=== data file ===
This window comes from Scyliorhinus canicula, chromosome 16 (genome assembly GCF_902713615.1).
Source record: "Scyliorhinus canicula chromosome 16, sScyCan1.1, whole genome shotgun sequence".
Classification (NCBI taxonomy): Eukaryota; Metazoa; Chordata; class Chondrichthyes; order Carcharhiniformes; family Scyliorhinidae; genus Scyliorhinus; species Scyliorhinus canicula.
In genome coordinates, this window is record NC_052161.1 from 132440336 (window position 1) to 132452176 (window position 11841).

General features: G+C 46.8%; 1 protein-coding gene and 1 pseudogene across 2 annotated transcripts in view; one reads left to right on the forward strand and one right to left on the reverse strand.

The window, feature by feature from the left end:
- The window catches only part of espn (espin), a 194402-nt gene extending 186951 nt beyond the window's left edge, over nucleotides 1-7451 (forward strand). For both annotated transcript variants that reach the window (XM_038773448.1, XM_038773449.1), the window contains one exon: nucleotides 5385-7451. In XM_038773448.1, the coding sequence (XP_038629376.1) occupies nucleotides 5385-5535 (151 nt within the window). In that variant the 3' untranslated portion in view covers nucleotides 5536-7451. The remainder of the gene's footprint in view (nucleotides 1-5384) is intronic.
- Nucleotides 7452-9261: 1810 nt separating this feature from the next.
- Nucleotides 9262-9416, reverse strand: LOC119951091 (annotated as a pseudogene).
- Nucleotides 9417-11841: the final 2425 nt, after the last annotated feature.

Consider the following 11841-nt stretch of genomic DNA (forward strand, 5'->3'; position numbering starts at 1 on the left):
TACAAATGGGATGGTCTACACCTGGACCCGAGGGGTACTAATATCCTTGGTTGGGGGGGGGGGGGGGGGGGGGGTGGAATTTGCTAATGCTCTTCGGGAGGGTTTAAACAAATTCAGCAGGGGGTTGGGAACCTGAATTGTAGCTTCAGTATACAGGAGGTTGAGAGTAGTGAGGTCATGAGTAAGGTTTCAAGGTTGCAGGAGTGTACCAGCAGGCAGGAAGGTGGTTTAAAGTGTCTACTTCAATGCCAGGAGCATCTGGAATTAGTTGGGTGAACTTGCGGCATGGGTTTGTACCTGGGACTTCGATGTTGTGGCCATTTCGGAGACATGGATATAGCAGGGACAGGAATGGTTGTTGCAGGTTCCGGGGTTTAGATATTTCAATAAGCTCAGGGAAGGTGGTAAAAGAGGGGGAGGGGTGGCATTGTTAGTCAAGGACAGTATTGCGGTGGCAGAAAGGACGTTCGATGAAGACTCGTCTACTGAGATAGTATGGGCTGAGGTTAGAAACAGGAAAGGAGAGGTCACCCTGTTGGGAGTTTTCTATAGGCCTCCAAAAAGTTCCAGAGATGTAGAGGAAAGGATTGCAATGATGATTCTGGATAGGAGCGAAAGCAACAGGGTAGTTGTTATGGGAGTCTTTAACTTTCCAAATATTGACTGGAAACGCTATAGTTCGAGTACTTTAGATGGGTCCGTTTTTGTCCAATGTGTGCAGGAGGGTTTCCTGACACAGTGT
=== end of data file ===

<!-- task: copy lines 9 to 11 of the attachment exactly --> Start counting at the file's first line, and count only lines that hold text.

- Nucleotides 9262-9416, reverse strand: LOC119951091 (annotated as a pseudogene).
- Nucleotides 9417-11841: the final 2425 nt, after the last annotated feature.

Consider the following 11841-nt stretch of genomic DNA (forward strand, 5'->3'; position numbering starts at 1 on the left):